Across a number of common commuting locations, there are significant differences in time taken and costs involved between taking the car and taking the train for commuters, according to new research from Marbles.
If you’ve ever commuted to London by train, you’ve probably wondered if you’d be better off in a car, away from the sweaty, packed carriages and the constant delays.
And if you’ve ever commuted by car, you might have thought longingly of those trains zooming by on the nearby tracks, no concentration required on the part of the passengers, and not forced to wait in an endless, painful traffic jam at 7am.
In either case, this new infographic is sure to be of use. The research looks into the average time taken on both routes, as well as the annual costs involved in taking a car or a train.
In 55 per cent of cases, trains comes out the winner due to being the faster option, taking 534 hours per year, while cars rack up 634 – that’s 22 days compared to 26. However, cars came out the slightly cheaper choice, with an average cost of £4395.80 for the year, compared to £4491.50 on trains.
Some locations benefited more from switching transport types than others. Here were the biggest time savings – the places where switching over could get you into work quicker every day:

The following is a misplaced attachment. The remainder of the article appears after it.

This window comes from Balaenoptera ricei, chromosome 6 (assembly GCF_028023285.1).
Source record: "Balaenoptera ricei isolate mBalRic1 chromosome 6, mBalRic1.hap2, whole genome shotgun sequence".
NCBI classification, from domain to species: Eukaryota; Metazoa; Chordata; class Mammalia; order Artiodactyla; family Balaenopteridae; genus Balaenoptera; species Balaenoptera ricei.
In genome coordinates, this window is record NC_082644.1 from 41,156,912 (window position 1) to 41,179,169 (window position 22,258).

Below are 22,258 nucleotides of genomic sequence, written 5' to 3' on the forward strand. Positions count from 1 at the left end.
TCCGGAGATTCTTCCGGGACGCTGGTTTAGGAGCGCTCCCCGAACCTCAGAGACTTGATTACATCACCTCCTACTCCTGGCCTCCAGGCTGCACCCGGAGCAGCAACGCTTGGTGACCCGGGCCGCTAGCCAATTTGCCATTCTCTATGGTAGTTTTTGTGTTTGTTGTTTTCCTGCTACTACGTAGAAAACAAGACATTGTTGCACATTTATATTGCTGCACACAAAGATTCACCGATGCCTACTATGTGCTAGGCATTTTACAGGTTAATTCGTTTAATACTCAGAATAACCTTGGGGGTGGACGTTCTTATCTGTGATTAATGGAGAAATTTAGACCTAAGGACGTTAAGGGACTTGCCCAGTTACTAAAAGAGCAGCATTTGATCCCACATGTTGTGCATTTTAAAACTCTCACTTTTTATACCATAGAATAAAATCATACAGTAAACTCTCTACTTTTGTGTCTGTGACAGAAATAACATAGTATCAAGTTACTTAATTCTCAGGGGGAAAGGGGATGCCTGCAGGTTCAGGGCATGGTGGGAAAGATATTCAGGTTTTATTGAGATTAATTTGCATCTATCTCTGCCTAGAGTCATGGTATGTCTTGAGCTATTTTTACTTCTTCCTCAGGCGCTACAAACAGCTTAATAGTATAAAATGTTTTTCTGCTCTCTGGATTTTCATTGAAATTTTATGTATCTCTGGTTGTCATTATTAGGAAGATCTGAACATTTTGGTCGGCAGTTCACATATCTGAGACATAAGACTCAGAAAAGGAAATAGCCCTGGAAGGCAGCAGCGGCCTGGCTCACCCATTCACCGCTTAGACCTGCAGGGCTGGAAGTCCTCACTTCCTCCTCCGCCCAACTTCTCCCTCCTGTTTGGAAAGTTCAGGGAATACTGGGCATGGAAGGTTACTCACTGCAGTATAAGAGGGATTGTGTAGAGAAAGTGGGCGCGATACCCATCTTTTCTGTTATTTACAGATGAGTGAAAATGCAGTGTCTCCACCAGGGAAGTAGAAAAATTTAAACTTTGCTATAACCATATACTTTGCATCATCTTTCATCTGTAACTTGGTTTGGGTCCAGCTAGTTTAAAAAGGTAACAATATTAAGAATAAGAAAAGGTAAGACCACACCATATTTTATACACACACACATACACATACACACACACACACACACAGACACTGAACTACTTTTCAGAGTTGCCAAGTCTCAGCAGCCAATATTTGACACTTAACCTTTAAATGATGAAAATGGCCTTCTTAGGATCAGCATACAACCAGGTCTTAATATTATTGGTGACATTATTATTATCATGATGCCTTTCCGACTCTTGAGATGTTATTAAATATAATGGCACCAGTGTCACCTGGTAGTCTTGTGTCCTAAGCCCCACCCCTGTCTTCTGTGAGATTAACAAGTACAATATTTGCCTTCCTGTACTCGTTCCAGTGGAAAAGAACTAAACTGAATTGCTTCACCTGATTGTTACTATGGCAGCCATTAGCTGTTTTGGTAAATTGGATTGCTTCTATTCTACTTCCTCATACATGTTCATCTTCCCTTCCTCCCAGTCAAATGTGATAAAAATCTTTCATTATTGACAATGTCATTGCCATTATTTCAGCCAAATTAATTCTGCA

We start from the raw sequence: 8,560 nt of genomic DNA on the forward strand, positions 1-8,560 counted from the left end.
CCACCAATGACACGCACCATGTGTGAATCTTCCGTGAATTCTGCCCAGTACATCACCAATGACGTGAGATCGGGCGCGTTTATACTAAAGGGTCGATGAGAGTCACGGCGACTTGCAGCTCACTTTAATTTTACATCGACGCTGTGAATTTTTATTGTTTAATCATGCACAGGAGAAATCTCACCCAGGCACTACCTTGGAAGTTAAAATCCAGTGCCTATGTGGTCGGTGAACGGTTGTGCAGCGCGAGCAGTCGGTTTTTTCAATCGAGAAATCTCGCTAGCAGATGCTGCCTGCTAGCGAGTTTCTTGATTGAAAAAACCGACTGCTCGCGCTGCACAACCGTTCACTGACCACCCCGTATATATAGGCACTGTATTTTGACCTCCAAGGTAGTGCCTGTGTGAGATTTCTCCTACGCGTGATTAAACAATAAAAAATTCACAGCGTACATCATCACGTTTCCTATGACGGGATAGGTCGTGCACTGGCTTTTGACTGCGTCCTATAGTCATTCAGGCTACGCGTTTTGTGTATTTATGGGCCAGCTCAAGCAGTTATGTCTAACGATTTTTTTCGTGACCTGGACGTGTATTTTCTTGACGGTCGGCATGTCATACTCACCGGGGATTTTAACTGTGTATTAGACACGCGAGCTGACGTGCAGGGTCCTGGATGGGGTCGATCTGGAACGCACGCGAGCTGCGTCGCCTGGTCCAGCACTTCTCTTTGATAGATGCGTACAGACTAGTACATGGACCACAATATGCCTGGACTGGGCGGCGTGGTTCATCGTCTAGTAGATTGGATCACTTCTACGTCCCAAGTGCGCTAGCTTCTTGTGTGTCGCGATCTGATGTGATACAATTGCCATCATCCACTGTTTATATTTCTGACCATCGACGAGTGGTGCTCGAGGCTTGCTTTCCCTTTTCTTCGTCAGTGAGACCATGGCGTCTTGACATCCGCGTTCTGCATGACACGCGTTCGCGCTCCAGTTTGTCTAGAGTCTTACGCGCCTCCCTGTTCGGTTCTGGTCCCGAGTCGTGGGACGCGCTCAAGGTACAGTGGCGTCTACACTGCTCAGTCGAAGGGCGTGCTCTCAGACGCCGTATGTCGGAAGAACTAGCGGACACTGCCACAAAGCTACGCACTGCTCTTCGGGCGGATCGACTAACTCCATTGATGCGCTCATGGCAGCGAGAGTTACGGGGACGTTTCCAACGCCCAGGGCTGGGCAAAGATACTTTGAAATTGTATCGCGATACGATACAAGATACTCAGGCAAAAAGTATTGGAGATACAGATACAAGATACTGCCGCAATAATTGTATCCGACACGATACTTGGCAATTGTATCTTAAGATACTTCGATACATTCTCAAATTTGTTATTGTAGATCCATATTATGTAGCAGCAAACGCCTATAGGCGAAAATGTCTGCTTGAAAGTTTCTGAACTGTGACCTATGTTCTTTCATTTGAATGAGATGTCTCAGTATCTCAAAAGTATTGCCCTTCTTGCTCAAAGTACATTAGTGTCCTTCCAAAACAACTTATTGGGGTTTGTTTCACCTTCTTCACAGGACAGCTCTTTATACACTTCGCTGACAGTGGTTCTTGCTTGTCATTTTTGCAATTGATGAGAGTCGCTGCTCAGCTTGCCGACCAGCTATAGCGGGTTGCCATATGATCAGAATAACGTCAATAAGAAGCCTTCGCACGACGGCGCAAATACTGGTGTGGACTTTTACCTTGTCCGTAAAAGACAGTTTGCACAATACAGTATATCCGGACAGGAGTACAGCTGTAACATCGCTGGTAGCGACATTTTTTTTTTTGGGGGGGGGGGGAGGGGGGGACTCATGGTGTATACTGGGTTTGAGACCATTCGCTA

1. Brighton, where commuters could save 392 hours a year (16 days) by taking the train instead of the car.
2. Bletchley, saving 10 days each year on the train (245 hours).
3. Crawley, with a saving of 228 hours, or 9.5 days.
These savings outmatched those who could switch to cars, but there were those who would benefit on time on the roads, like Dartford, where a car would keep you from losing nearly six days on the rails to London, or Windsor, at about 5.5 days.
The biggest cost savings were again for trains, though on average car was more likely to be the better option. Ashford commuters could save a massive £3824.60 by taking the train, and those in Crawley and Brighton would be pleased to know that as well as their big time savings, they could save £2370 and £1425.50 respectively if they ditch their cars.
Despite these, cars were cheaper in 68 per cent of cases, with – making them the standout winner on the majority of routes, and an average saving on these routes of £609.50.